Hrant Dink

31 results arranged by date

The European Court of Human Rights in Strasbourg. The court has ruled in favor of a pro-Kurdish journalist persecuted by Turkish authorities. (AFP/Frederick Florin)

Turkey Crackdown Chronicle: Week of March 10, 2019

Court convicts Gün Printing House owner and staff An Istanbul court on March 11 convicted seven employees of the Gün Printing House, including the owner, Kasım Zengin, of anti-state charges and sentenced them to prison, the pro-Kurdish Mezopatamya News Agency reported. The court acquitted 15 other employees who were also on trial.

Read More ›

Turkish President Recep Tayyip Erdoğan leaves a press conference in Ankara, July 20, 2016 (Reuters/Umit Bektas)

Turkey Crackdown Chronicle: Week of July 31

Court indicts 12 media workers on terrorism charges An Istanbul court last night indicted 12 journalists on charges of being a member of a terrorist organization — the Hizmet movement, which the Turkish government classes as a terrorist group and alleges orchestrated a failed military coup on July 15 – Turkey’s official Anatolia news agency…

Read More ›

A rally demanding justice for Hrant Dink is held in Ankara on January 19 to mark the eighth anniversary of the journalist's murder. (AFP/Adem Altan)

Hope for justice still frail in Hrant Dink’s 2007 murder case

The murder of Turkish-Armenian journalist Hrant Dink, founder and managing editor of the weekly Agos newspaper, is still under investigation in Turkey. But despite arrests last month in the eight-year-old case, Dink’s family and colleagues are worried justice will still not be served.

Read More ›

Would-Be Repressors Brandish ‘Ethics’ as Justification

Calls for journalists to exercise a sense of responsibility are very often code for censorship. Yet unethical journalism can also imperil the press. By Jean-Paul Marthoz

Read More ›

A man holds a flag outside a Turkish jail, where hundreds of people, including journalists, await a verdict in the Ergenekon trial. (AP)

Turkey–world’s top press jailer once more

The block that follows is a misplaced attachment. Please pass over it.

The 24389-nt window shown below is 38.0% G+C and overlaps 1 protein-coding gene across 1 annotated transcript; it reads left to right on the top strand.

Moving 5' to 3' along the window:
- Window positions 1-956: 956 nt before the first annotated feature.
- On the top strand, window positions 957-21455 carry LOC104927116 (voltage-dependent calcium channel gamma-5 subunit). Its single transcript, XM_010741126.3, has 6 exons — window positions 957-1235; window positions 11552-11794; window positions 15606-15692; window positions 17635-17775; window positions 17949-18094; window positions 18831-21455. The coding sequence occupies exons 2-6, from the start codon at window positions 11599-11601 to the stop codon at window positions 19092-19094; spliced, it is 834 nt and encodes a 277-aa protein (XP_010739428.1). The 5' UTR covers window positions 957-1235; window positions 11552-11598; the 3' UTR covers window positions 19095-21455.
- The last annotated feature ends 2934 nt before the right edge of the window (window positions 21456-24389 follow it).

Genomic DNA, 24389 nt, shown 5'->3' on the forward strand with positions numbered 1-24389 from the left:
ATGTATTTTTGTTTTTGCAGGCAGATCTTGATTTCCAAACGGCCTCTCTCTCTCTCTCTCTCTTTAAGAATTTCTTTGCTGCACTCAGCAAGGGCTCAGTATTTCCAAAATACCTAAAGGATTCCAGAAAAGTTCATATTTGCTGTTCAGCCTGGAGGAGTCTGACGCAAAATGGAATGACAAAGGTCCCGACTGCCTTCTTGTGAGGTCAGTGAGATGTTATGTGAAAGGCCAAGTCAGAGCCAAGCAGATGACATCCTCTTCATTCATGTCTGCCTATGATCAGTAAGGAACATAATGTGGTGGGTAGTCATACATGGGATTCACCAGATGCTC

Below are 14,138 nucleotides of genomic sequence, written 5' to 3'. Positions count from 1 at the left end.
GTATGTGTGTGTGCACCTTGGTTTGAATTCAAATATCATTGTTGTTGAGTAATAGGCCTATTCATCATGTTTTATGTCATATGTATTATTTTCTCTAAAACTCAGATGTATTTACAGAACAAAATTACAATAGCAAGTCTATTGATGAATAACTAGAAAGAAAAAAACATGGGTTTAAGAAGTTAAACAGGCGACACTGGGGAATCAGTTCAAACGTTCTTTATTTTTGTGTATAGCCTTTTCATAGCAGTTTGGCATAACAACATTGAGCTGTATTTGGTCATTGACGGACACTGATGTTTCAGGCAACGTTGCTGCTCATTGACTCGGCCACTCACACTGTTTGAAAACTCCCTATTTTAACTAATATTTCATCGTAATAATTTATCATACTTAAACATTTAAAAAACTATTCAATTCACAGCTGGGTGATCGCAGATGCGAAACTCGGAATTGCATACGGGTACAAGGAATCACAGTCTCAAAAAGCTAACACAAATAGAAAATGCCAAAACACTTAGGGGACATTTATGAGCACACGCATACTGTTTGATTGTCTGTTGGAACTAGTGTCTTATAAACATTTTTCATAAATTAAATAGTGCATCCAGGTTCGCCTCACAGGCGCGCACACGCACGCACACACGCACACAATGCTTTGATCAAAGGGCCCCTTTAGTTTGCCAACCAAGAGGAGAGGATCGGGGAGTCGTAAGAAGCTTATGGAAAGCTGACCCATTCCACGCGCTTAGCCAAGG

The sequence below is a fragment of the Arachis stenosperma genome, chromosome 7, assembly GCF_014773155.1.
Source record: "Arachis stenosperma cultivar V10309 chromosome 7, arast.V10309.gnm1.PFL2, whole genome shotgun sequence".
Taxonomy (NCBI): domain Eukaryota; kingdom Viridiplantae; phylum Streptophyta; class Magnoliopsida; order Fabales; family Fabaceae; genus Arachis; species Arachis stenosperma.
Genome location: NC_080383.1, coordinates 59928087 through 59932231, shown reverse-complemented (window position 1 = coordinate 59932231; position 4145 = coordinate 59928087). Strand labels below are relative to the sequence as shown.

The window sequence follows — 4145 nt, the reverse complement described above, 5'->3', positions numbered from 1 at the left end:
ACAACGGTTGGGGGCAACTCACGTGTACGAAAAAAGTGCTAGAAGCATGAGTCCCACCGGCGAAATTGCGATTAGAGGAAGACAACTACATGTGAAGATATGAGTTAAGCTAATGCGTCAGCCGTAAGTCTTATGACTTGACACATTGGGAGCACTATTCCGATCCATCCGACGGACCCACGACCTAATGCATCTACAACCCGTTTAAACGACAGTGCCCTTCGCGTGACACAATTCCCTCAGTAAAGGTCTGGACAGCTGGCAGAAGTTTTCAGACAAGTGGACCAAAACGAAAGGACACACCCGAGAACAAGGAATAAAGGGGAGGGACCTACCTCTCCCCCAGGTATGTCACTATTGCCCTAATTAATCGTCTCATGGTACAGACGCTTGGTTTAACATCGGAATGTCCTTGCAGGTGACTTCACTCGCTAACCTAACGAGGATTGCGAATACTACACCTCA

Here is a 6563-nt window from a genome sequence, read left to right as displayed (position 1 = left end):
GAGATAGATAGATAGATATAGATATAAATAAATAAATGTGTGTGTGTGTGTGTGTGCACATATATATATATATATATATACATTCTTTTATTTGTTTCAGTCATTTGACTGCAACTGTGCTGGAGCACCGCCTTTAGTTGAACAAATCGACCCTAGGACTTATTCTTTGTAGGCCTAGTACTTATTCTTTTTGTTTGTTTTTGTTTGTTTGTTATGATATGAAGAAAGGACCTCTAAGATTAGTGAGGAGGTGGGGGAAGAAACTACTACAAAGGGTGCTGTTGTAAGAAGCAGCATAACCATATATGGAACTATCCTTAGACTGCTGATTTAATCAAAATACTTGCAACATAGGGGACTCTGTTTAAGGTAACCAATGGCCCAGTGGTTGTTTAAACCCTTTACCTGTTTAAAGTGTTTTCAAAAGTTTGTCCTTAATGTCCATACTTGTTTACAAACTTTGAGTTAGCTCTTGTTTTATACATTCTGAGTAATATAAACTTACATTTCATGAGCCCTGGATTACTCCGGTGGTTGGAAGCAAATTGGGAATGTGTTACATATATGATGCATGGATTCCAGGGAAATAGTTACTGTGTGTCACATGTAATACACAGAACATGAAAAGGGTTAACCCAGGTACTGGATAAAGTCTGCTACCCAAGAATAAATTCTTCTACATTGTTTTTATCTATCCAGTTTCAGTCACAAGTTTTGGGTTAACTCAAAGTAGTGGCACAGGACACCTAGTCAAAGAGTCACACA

For the second year in a row, our prison census shows, Turkey jailed more journalists than any other country. The number of journalists behind bars is 40; down from the 61 reporters in October 2012, and less than the 49 we recorded on December 1, 2012. Still, Turkey holds more journalists in custody than Iran,…

Read More ›

1,000 deaths: Journalists who gave their lives

When Mick Deane was killed in Egypt on Wednesday, he became the 1,000th journalist documented by CPJ as having died in direct relation to his work. The photos above, a sampling of those who have died over the past 21 years, serve as a powerful reminder of the cost of critical, independent journalism.

Read More ›

A protester holds up a photo of Turkish-Armenian editor Hrant Dink in Istanbul. (AFP/Bulent Kilic)

Hrant Dink murder to be retried, but concerns remain

A decision last week in the murder case of Hrant Dink will lead to a retrial, but Dink’s supporters are still not satisfied. The ruling on May 15 by Turkey’s Supreme Court of Appeals in Ankara acknowledged that there was a criminal conspiracy to murder the ethnic Armenian journalist, but stopped short of opening the…

Read More ›

Attacks on the Press: A Frustrating Pursuit for Justice

Her son’s murder unsolved, Rimma Maksimova pursues a landmark case. By Elisabeth Witchel

Read More ›

Nedim Sener (AFP)

Q&A: Nedim Șener, a Turkish journalist under fire

For the past several months, CPJ staff has been investigating pervasive press freedom problems in Turkey, including the widespread jailing of journalists. This month, CPJ will release an in-depth report on press conditions in Turkey. In advance of our report, we are publishing this interview with Nedim Șener, an investigative reporter who was jailed for…

Read More ›

CPJ
Judges hear a case in the European Court of Human Rights. More than 60,000 people sought the court's help in 2011. (AFP/Frederick Florin)

Defending the European Court of Human Rights

The European Court of Human Rights is a victim of its success. In 2011, more than 60,000 people sought its help after exhausting all judicial remedies before national courts. But now, some member states of the Strasbourg-based Council of Europe are pushing for reforms of the prestigious institution and are pointing at the number of…

Read More ›